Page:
So many quaint shops with olde wares, ceramics, candles and so much more displayed in their picture perfect windows.  Inspiring to say the least.

Inside the brewery

Our last stop for the day took us to Brouwerij Vandeoirsprong (Oirshot Beer Brewery) – what a remarkable old building and the busiest place in town.  The outside courtyard featured tables made out of old beer barrels and a mixture of flower baskets and every old container you could find turned the area into a cool shaded place for those rare summer days!

Inside, beer barrels of all kinds made up walls, bar areas and even the light fittings were glass beer barrels – so much interest and charm.

The place was packed and after having a couple of their own brews we had dinner – delicious three course dinner – soup, meat dish and creme brûlée – for only €10 and then waddled back home.

Guess which one was mine?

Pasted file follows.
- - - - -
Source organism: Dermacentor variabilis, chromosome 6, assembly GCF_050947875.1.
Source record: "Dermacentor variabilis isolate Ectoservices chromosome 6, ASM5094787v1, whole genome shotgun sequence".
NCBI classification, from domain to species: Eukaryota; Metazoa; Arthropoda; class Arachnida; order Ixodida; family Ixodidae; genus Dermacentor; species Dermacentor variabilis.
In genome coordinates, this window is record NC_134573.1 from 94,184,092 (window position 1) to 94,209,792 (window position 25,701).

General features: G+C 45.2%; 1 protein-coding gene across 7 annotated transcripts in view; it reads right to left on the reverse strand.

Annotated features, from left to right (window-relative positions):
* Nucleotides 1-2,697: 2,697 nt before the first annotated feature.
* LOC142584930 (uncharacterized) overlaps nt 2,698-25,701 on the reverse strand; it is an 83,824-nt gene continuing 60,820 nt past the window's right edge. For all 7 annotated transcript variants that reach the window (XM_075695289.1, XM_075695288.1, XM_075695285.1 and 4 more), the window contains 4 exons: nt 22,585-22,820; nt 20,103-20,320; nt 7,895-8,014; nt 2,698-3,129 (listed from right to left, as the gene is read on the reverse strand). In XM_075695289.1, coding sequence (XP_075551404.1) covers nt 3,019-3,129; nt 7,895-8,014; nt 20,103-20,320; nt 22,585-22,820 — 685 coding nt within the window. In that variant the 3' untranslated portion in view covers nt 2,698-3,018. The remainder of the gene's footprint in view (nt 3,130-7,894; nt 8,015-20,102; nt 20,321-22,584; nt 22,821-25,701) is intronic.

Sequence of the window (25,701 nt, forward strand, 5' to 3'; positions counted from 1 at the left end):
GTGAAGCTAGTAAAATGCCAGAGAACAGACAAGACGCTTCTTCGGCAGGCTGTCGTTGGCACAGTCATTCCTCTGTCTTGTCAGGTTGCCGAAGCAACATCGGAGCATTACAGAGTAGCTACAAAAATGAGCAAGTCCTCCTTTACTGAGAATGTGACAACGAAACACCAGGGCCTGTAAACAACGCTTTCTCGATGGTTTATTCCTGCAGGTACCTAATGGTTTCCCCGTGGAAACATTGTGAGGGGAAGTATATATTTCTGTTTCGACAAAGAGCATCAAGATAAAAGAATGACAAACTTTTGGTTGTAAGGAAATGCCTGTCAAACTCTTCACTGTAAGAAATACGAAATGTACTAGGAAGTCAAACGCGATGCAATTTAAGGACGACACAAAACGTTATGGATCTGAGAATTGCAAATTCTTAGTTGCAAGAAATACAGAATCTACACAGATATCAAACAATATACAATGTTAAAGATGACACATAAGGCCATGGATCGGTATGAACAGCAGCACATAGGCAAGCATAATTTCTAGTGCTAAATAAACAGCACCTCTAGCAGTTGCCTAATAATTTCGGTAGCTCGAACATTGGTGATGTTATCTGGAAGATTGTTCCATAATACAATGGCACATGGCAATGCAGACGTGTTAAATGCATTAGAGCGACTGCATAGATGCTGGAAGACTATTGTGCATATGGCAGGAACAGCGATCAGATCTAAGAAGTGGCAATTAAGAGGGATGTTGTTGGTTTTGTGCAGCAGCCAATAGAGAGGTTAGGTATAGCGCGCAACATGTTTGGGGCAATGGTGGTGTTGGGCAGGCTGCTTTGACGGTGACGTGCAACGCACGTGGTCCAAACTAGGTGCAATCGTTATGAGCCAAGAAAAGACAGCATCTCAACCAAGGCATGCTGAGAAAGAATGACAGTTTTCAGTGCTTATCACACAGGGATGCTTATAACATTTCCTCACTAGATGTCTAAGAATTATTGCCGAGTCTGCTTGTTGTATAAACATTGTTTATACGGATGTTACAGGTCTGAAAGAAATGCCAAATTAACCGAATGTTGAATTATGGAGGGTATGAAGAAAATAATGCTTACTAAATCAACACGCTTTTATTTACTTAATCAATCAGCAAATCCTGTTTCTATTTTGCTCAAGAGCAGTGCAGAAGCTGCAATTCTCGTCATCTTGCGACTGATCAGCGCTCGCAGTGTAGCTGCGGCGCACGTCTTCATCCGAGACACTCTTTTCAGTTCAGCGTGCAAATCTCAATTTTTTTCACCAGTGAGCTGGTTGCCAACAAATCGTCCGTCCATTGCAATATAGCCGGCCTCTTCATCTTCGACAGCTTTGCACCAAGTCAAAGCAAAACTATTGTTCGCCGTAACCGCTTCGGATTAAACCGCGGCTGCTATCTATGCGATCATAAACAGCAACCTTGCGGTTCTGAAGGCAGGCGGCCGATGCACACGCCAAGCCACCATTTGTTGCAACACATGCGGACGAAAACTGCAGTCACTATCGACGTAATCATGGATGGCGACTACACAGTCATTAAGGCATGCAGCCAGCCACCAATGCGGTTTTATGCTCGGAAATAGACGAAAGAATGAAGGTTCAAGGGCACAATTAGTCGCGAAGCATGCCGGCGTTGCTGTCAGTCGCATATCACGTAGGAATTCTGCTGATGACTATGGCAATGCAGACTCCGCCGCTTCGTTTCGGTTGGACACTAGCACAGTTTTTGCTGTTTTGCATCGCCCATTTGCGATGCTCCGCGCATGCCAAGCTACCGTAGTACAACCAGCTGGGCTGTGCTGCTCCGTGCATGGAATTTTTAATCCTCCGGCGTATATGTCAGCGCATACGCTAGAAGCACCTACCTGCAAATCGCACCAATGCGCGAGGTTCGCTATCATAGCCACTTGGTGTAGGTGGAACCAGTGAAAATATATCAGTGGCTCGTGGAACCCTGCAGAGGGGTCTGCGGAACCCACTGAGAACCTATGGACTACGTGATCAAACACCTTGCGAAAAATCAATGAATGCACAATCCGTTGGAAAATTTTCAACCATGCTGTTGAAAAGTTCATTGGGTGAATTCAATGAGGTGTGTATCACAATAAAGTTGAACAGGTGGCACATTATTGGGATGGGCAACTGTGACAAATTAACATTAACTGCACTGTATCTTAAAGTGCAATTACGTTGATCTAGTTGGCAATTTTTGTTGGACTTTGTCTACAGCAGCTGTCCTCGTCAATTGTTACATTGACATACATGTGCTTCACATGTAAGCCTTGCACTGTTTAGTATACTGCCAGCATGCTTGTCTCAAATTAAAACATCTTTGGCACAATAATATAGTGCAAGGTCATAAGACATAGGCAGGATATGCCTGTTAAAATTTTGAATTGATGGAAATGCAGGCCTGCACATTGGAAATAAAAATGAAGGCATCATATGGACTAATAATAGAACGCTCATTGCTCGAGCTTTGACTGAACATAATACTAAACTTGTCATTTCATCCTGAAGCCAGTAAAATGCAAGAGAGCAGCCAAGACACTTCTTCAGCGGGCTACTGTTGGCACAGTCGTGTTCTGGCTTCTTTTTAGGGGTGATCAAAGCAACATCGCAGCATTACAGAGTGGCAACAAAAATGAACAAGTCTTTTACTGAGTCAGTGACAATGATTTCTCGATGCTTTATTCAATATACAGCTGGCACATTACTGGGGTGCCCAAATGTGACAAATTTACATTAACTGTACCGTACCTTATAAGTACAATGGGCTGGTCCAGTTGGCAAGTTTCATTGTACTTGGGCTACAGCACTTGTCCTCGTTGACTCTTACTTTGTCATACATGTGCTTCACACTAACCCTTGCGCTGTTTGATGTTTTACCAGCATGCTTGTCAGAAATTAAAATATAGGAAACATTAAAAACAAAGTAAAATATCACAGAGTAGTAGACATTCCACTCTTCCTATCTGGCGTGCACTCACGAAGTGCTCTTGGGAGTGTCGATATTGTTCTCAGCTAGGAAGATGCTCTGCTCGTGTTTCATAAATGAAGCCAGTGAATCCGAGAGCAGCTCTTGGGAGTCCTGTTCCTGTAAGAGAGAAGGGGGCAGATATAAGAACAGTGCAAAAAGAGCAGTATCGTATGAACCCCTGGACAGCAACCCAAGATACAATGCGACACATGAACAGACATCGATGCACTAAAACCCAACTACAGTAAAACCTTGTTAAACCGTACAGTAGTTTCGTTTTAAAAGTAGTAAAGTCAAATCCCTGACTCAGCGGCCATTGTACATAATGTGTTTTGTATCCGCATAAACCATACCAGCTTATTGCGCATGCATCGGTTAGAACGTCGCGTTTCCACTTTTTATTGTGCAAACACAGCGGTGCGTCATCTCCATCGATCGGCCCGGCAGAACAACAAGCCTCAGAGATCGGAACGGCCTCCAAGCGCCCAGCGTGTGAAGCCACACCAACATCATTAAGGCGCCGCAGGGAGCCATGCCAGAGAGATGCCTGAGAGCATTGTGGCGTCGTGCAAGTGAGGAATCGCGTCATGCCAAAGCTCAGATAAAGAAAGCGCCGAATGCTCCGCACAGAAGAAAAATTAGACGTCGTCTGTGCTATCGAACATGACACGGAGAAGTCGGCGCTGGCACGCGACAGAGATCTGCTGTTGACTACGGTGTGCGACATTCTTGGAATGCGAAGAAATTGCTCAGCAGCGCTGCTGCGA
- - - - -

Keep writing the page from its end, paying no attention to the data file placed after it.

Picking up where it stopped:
Sunday 9th September

Headed back into the village this morning to check out the fun activities in the market square.

It is Monument Day today with lots of activities happening all around The Netherlands.

The market square was cordoned off and stalls erected.  Bit like a country fair with jumping castles for the kids and all the restaurants packed round the square listening to the jazz bands playing throughout the square.  The party finishes at 8pm tonight but we did not stay that long.

The lonely fisherman in front of Ziggy- he has all the gear including a tackle box that converts in to a seat